Video Game Review: Marvel’s Spider-Man


Marvel’s Spider-Man is an open-world adventure game where you play as a twenty-something Peter Parker as he battles the crime lord, Mr. Negative. Just like the time-honored comics, Peter struggles to balance his work and home life. Being there for Aunt May and rekindling a relationship with Mary Jane proves to be difficult when an evil boss is trying to poison New York in a political coup.

The creation of this game seemed to be touch and go for a while. Producers decided on a stand-alone game not tied to any movies, so developers weren’t rushing to time launches with a release in theaters. That decision paid off as Spider-Man sold over 3.3 million units in the first three days of its release, setting a record as Sony’s fastest-selling second-party video game.

The movement mechanics in this game are amazing. I was worried that the mechanics wouldn’t hold up to Peter’s Web-swinging, climbing, and superhuman jumping. This was certainly not the case. Everything moves together, even while fighting, which makes for a seamless experience. Graphics-wise I feel like I’m there swinging through New York. There are so many details from reflections in glass, sun glare, even facial expressions, and muscle movement that it feels real. The story progression makes sense and is fulfilling; however, the game is also polka-dotted with collectible type missions that feel redundant. I understand why they are there, but I also think there could have been a more refreshing way to get new suits.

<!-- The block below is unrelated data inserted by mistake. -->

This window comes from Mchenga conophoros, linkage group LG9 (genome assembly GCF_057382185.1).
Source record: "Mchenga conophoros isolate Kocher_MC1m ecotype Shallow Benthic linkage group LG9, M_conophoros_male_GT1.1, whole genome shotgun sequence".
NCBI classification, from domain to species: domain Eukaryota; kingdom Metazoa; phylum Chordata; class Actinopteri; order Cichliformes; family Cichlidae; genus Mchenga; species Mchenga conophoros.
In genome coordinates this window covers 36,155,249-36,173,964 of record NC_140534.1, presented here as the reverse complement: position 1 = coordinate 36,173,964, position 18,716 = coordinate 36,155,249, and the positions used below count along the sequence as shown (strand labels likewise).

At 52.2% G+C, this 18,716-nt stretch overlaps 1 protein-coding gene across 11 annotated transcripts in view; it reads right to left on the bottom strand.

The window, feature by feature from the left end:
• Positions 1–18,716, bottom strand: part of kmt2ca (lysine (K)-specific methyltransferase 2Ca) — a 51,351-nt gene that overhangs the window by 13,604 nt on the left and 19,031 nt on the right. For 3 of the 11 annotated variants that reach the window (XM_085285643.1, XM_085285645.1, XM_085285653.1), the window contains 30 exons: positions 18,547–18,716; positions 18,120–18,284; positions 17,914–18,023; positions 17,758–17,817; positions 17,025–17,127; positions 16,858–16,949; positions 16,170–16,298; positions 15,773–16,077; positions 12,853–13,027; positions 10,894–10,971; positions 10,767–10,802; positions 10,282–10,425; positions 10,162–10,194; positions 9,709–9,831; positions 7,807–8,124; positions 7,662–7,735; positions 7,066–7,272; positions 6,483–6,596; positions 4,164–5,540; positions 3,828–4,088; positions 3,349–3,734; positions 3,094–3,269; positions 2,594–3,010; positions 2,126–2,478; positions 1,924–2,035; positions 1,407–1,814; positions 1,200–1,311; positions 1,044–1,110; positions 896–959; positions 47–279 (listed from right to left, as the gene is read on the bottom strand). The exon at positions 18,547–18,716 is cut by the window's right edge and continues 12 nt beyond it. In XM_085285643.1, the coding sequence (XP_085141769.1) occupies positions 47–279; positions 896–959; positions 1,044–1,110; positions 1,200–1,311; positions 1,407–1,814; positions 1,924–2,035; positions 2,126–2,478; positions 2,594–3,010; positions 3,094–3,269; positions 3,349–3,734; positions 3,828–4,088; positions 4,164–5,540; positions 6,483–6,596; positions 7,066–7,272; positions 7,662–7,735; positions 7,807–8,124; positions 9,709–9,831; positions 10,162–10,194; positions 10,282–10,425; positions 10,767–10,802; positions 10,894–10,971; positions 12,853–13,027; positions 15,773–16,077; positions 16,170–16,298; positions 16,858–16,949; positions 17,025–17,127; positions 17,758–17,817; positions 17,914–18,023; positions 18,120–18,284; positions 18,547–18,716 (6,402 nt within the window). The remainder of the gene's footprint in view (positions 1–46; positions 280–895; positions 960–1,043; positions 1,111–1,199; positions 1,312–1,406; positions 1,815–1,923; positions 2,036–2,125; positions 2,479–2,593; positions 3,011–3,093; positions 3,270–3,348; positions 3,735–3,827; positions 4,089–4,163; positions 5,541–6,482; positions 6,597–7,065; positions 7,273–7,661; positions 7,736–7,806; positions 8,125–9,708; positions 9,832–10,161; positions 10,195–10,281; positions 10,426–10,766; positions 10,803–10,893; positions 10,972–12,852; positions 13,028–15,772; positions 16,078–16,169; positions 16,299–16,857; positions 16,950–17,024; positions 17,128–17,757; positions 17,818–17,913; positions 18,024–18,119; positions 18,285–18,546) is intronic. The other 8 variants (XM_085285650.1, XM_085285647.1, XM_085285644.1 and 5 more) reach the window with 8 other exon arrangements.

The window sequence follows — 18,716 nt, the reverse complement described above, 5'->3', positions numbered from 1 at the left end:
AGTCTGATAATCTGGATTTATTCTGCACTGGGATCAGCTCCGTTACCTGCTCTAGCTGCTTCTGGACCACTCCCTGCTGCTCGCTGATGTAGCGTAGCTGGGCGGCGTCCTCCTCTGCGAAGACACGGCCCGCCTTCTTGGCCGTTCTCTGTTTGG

This game feels true to the comics in how Peter reacts and processes things. He’s still young, and though he knows a lot more about how to be Spider-Man, he’s still learning his place as Peter, which I think is relatable for many young adults. I believe this game is a significant improvement to previous Spider-Man games, and I hope they keep going in this direction with future projects.


I rate this game an 8 out of 10

This game is available through the library on PlayStation 4

This game has an ESRB rating of T for Teen ages 13+

Posted in General, Reviews and Recommendations.

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